By Devon Dick
Last week, in an interview on CVM TV, government Senator Wensworth Skeffery stated that Edmund Bartlett, member of parliament for East Central St James and Opposition spokesman on tourism, had no moral authority to speak on the lottery scam. Bartlett claimed in a previous interview that proceeds from the lottery scam funded political campaigns. Skeffery challenged him to give the information to the police and scoffed at Bartlett's claims as seeking media optics. The senator's comment appears to be coming from the playbook of former Information Minister Daryl Vaz, who, in 2010, dismissed the People's National Party (PNP) as having no moral authority because of Trafigura's financial contribution to the PNP. The Dutch-based oil-trading firm did this while conducting business with a PNP government.
It is possible that Bartlett could have information that cannot be elevated to evidence in a court of law, and this needs to be appreciated. Bartlett's comments should be seen as similar to the comment made by Dr Peter Phillips, then minister of national security, who said that the proceeds from drugs was fuelling political candidates. On Tuesday, Warrior King, reggae artiste, in an interview with Paula Ann Porter on FM 94, said that music promoters are now nine-to-five workers and are no longer involved in drugs as in the past. The implication is that there was a time when music promoters were involved in the drug trade. Indeed, word on the ground was that proceeds from the lottery scam entered the political coffers; and it would not be surprising if some lottery scam proceeds entered church collection plates.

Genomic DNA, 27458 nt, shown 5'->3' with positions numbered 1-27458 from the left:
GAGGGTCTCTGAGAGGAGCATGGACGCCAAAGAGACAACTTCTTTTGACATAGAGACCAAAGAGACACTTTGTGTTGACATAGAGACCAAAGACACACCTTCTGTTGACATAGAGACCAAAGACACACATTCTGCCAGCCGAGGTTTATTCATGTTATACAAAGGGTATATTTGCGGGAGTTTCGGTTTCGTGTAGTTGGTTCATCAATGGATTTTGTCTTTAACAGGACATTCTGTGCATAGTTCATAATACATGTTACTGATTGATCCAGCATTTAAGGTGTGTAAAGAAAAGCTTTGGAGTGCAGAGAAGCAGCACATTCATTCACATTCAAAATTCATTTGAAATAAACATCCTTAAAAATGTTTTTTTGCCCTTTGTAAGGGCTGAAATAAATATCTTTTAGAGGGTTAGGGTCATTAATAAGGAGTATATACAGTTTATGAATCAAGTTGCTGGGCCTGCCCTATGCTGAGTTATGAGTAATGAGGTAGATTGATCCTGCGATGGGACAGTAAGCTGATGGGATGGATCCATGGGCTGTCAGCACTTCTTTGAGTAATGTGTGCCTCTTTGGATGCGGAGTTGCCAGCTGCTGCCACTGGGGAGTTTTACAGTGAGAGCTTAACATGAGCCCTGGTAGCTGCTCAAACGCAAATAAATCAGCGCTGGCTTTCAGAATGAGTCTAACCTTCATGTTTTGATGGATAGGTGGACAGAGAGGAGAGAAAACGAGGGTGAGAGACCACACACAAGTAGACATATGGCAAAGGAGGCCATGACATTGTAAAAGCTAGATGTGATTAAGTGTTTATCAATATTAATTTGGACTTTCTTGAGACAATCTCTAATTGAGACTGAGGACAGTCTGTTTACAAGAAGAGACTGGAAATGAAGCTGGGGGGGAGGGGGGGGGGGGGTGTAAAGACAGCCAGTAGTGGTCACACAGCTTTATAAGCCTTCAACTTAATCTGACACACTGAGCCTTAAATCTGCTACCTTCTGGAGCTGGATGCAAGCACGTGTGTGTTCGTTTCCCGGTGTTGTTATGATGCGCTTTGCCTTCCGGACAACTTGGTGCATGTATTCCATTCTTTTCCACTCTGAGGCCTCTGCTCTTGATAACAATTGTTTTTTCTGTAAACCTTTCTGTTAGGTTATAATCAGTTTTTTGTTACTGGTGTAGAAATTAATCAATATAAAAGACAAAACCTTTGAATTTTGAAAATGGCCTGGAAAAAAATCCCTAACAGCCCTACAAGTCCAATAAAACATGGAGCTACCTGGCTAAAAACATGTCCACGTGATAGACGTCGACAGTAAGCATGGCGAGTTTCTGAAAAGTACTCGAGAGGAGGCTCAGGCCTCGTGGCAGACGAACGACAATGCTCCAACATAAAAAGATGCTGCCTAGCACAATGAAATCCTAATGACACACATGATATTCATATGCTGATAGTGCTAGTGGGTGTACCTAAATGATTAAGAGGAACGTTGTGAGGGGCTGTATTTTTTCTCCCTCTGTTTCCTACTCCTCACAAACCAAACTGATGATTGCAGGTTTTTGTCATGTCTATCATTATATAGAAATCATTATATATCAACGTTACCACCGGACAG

Therefore, we should not shoot the messenger, but we need to ascertain the veracity of Bartlett's claims. Everyone who has information, including Bartlett, should pass the information to the security forces.
Lottery scammers are sophisticated, highly trained, organised and ruthless. Therefore, political parties should join forces to tackle this scourge. These scammers target the vulnerable and are persistent, subtle and convincing tricksters who should not be condoned.
Bartlett has moral authority to speak on the subject even if he has ulterior motives or is a hypocrite - that is someone who does not practise what he or she preaches. Therefore, a hypocrite can speak the truth even though he or she is not abiding by those principles. In other words, a doctor might warn a patient about the dangers of smoking cigarettes while he smokes them. The doctor is a hypocrite, but he still speaks the truth. By his training as a medical doctor he has authority to speak on smoking and its effects.
A better place
There are a couple web definitions on moral authority such as, "the capacity to convince others how the world should be". Therefore, the vast majority of us have moral authority as we try to make Jamaica a better place. And by virtue of entering public service with a view to making Jamaica a peaceful and prosperous place, then we have moral authority.
There is another definition of moral authority which points to the quality of being respected for having, good character, an exemplar of proper conduct. This is where we all fall down, since we have sinned and come short of the glory of God. This season of Lent reminds us of Jesus' suffering and death. He died on our behalf so that we can experience forgiveness of sins, thereby enabling us to speak with moral authority on any socio-economic ill, including the lottery scam.
We have the moral authority to speak on the ills of society even as we are not perfect and commit ourselves to ensure that God's will be done on earth as it is in heaven. And His will is that righteousness should be the hallmark of our nation.
Rev Devon Dick, PhD, is pastor of the Boulevard Baptist Church in St Andrew. He is also author of The Cross and Machete, and From Rebellion to Riot. Send comments to email@example.com.